Einstein’s Science and Religion

The reading “Science and Religion” consists of two articles written by Albert Einstein. They both argue science and religion are interdependent. ¬†Einstein wrote that science could not exist without the questioning of one’s surroundings and pushing the boundaries of knowledge and fact, which are fundamental principles accompanying any religion. Likewise, religion could not exist without knowledge and fact, as knowledge lays the groundwork for ethics and rules.

Throughout the reading, Einstein made a couple of references to the Church. At the end of the second article segment, Einstein wrote why he believes a priest must become a teacher in order to get his message across. As Einstein was Jewish, I found it very interesting how he offered examples from the Catholic religion instead of Judaism. I thought of a reason this might be. My thought is that Einstein was a self-loathing Jew. He experienced the rise of Nazi Germany first hand, and was fortunately saved and allowed to immigrate to America because of his scientific work. He won the Nobel Prize in 1921, and moved to American in 1933. The Nazis burned his books and put out a hit on him in spite of all of his accomplishments. From the reading, it is obvious that Einstein believed that religion is important to incorporate into society and into one’s life, but is it possible he hated his own religion? Was he hiding his Judaism to be taken more seriously, as anti-Semetism was running rampant at this time? Or was he just appealing to the public and the majority?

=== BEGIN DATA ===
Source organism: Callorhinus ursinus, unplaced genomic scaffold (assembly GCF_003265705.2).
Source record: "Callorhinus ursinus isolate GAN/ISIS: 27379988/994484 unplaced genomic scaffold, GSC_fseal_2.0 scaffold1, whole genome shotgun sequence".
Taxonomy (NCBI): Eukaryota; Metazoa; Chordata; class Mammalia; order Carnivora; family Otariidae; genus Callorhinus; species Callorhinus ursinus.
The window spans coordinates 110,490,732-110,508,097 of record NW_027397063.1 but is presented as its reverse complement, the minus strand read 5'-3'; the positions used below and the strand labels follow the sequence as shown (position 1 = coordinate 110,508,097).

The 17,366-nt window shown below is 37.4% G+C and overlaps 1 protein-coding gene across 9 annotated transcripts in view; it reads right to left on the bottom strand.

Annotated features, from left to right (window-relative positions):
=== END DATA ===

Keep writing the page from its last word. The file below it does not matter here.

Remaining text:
3 thoughts on “Einstein’s Science and Religion

  1. I think Einstein’s decision to use Christianity in his examples is more representative of the fact that Christianity was the more popular religion. Also, maybe his suggestion that priests should be teachers could be interpreted as an insult towards the level of education within the Christian Church? I believe that your suggestion that Einstein was a self-loathing Jew is a little extreme, and at most he might have been an atheist, or non-practicing Jew. After all, it was normal for many German Jews to consider themselves as Germans first before the rise of Hitler.

  2. I agree that Christianity was more widely know, and therefore served as a better example to Einstein’s audience. Interesting theory about Einstein being a “Self-loathing Jew”, but it may be too extreme. He may have wanted to hide the fact that he was Jewish, because even in American, andy-semitism was alive and well during the 1930s. To say that he hated himself for being Jewish is a little much without more evidence. Anyway, you did a good job of explaining how Einstein meshed science and religion together, stating that they must go hand in hand.

  3. By using Catholicism rather than Judaism, Eisenstein is able to reach a wider audience. Due to anti-semitism, Eisenstein chose to use another religion to convey his point. After all, how seriously would he be taken if, as a Jew, he mentioned his own religion versus trying to communicate his ideas using his audiences’ religion?

Comments are closed.